After two debates Texas Governor Rick Perry’s lead over Mitt Romney for the GOP nomination has fallen by a bit over 5 points. When Perry entered the race he enjoyed an immediate 15 point net bounce in his polling versus Romney. That moved Perry from 5 points behind Romney to 10 points ahead. This lead remained steady across nine polls prior to the GOP debate on September 7 at the Reagan Library sponsored by NBC and Politico. Following that debate there may have been a slight decline in Perry’s lead, but following the September 12 CNN/Tea Party Express debate in Florida, that lead clearly declined to slightly under 5 percent. That amounts to giving up 1/3 of the sharp gain after Perry entered the race, but still leaves Perry ahead of Romney and in a considerably better position than before he entered the race. After Thursday night’s third debate we will look for new polls to say if this decline continues or not.
The New York Times’ Nate Silver notes the decline (previously quite apparent here.) Silver however seems unsure of the evidence, saying “Whether Mitt Romney has gained ground on Rick Perry in the Republican primary race is questionable.” I’m unclear what is questionable about it. These are all national polls of GOP primary voters and there are 9 polls after Perry entered and before the first debate, and 7 polls after the 9/7 debate. While more polls are always desirable this is a pretty solid set of polls.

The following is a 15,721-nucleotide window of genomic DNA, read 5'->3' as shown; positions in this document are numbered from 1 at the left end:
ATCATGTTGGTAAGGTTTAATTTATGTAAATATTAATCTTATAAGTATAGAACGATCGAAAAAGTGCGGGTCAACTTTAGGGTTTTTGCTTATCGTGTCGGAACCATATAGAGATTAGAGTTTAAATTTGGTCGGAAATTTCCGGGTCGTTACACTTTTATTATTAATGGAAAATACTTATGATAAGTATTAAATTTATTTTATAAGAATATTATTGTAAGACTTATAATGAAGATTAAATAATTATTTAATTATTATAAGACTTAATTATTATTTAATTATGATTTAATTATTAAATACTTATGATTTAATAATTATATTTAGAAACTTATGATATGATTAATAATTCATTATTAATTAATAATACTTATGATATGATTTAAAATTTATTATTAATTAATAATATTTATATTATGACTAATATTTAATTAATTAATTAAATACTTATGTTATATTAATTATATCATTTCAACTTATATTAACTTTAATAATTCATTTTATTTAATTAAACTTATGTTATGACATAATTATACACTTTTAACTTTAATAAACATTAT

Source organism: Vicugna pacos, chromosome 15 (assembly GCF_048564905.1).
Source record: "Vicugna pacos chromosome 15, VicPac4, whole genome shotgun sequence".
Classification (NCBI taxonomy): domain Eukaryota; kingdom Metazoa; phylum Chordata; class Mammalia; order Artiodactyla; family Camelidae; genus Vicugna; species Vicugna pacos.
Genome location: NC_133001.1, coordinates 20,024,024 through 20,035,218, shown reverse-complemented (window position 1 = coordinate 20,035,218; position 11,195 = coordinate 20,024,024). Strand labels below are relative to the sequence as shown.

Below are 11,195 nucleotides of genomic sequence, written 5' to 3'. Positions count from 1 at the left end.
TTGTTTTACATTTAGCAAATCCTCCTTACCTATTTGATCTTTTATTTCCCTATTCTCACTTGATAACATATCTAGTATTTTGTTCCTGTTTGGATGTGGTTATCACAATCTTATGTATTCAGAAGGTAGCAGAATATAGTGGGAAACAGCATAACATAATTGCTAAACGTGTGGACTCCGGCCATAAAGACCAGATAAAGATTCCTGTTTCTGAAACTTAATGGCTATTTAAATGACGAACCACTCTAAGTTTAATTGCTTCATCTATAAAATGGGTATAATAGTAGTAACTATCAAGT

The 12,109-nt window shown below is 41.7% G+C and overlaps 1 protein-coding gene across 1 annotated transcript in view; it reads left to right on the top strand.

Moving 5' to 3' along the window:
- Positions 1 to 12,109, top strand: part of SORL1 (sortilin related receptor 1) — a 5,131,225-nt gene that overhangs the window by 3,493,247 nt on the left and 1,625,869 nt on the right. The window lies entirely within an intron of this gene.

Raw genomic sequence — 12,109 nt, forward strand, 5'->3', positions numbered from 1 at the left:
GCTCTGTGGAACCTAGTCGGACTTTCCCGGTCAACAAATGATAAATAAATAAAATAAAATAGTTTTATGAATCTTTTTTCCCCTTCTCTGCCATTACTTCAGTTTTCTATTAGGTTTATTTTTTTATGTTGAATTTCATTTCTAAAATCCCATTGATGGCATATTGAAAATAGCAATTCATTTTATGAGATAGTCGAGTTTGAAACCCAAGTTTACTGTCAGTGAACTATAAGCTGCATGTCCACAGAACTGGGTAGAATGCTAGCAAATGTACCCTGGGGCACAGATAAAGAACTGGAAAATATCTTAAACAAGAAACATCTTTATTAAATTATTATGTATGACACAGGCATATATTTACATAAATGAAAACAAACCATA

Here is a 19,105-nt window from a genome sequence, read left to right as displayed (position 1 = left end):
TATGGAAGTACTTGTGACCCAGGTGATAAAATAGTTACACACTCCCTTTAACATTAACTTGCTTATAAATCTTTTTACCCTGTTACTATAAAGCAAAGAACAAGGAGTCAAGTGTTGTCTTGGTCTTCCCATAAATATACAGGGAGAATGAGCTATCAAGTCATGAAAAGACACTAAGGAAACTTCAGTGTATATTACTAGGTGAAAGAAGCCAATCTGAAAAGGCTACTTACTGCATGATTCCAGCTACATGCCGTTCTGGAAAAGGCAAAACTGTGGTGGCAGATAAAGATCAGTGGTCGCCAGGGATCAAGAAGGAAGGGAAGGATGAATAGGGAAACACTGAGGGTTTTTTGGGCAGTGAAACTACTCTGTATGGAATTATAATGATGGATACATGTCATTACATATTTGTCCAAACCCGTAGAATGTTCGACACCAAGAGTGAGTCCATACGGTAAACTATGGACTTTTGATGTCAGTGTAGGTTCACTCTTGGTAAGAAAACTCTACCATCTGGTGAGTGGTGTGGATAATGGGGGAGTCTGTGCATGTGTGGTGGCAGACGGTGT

Initial media reaction to Thursday night’s debate suggests Perry again turned in a less than winning performance. So far, those negative media reactions appear to have also been the reaction of GOP voters. What remains to be seen is if the GOP’s somewhat reluctant embrace of Romney will ultimately help Perry, as Republican voters focus on a Perry-or-Romney choice. Romney had considerable trouble in 2007 and 2008 in winning over high church attendance GOP voters. Perry’s initial jump in support strongly suggests that GOP voters were not ready to embrace Romney prior to Perry’s entry. The uncertainty I think that remains is whether the problems elites see with Perry’s performance will overcome the reluctance of many GOP voters to accept Romney as the party nominee.
At the moment the focus on Perry’s claims in his book and on the campaign trail have helped divert a critique of Romney’s past weaknesses that haunted him in 2007-08. Ironically, Perry may be running interference for the criticism Romney might otherwise be suffering. And so far, there is no other credible GOP alternative.